On the first day of class each year, I would let students know how unnatural I found our physical experience in the classroom. This was at an all-boys school with a strict dress code of a button-down shirt with a tie. Adolescents in the prime of their growth and development, ready to be creative, curious, and active members of a community, almost literally tethered to a chair all day with a tight collar and a tie.
But, I would say, this is what it looks like to get conditioned to our culture. And then we’d go about learning.
Even without the tight collar and tie, it’s easy to see that modern education is heavily intellect-focused. As a teacher, I feel proud when my students master a new concept. Teachers design lessons to scaffold learning, and students build understanding piece by piece.
But our intellect is only one aspect of who we are, and the way our schools are structured, it’s pretty clear that schools support our dominant culture’s valuing of our intellectual development above the other realms of our experience.
I’m not suggesting that our kids’ intellectual development isn’t important. I am, however, suggesting that we should infuse physiological, emotional, and spiritual development into our schooling too.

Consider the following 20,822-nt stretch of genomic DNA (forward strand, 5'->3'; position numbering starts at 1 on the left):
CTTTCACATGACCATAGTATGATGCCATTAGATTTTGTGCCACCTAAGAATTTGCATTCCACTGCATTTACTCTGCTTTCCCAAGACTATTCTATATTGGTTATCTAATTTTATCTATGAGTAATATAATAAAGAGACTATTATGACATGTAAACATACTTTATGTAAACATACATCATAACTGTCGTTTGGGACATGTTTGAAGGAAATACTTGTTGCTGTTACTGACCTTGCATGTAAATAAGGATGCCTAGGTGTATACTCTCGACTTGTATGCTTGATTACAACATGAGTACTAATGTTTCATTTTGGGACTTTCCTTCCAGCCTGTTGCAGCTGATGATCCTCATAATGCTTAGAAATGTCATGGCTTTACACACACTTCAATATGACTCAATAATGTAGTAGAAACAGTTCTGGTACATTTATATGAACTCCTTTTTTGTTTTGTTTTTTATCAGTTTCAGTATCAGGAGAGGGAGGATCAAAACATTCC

The STEM or STEAM (science, technology, engineering, arts, and math) acronym was created within the last 20 years as a reminder of the actual overlap and integration of those subjects in project-based work. It’s a reminder that those subjects aren’t separated in the “real world” as we tend to separate and silo them in school curricula. I have appreciated the reminder that though my subjects can be taught distinctly, they’re actually quite intertwined.
Similarly, the intellectual, physical, emotional, and spiritual aspects of the human experience are currently siloed subjects in school, isolated to their special places on campus if they’re offered at all.
Related to this, I’ve recently been learning about trauma, and there are two ideas about it that have sort of blown my mind. First, we have all experienced trauma; it isn’t limited to extreme experiences such as severe accidents or assault. Second, though trauma has psychological components, trauma is at least as much a physiological phenomenon, so it lives in the body.
By more fully integrating our intellect, physiology, and spirit in school, we can learn to experience more consistently high levels of well-being. Additionally, by learning self-awareness and resiliency, we can better resolve and even prevent trauma.
Thanks for reading ❤️.
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